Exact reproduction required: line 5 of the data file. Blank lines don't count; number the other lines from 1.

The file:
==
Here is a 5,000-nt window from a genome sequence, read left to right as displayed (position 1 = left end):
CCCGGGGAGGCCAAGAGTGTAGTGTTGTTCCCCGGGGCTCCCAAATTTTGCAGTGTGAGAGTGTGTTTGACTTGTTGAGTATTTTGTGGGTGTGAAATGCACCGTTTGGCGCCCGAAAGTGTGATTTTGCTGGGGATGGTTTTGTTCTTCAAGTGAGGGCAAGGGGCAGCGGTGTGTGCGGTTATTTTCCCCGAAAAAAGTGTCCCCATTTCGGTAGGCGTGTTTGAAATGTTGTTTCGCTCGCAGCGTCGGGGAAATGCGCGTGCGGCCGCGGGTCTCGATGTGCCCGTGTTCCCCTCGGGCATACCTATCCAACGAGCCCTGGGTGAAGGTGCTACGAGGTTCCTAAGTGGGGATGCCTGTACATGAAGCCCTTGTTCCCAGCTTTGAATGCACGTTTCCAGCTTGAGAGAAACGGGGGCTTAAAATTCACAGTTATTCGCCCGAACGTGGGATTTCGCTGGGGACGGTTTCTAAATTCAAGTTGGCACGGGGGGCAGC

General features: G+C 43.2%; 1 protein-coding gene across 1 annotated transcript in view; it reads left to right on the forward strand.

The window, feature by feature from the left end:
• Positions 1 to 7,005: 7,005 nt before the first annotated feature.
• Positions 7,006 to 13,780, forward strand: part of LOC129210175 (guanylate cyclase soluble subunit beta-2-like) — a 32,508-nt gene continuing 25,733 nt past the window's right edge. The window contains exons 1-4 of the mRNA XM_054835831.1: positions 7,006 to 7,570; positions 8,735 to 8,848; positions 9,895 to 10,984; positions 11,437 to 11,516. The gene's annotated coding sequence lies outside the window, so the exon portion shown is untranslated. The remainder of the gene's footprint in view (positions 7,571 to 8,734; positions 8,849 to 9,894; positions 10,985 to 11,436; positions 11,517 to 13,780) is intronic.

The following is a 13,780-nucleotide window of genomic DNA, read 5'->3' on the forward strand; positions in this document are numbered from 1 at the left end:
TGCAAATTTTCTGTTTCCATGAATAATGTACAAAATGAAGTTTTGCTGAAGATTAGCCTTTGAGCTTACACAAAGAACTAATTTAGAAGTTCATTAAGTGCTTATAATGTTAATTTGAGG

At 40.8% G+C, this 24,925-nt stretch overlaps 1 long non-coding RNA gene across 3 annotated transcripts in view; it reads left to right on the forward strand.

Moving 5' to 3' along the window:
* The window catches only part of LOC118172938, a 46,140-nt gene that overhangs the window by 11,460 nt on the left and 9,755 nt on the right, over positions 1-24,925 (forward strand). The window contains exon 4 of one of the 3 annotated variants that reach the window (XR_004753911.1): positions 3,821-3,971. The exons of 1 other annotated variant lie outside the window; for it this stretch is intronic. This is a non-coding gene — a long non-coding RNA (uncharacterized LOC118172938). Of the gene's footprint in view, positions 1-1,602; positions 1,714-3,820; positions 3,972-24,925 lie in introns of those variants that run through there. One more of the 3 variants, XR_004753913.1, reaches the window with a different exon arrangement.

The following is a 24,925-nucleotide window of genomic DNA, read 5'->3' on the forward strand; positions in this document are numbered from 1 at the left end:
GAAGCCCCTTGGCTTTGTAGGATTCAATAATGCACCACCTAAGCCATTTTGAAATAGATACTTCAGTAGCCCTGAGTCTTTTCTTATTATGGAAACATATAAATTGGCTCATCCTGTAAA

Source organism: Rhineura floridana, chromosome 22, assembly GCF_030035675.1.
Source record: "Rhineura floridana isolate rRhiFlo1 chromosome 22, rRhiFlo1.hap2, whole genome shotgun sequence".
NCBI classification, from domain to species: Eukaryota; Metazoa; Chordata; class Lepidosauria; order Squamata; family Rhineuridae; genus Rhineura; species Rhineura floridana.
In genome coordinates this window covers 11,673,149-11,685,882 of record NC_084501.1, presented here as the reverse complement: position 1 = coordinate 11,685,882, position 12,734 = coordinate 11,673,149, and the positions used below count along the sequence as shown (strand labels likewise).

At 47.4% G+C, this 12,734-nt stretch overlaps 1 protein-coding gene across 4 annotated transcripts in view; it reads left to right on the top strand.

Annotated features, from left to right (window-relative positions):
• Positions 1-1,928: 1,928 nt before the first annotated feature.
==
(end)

• Positions 1 to 7,005: 7,005 nt before the first annotated feature.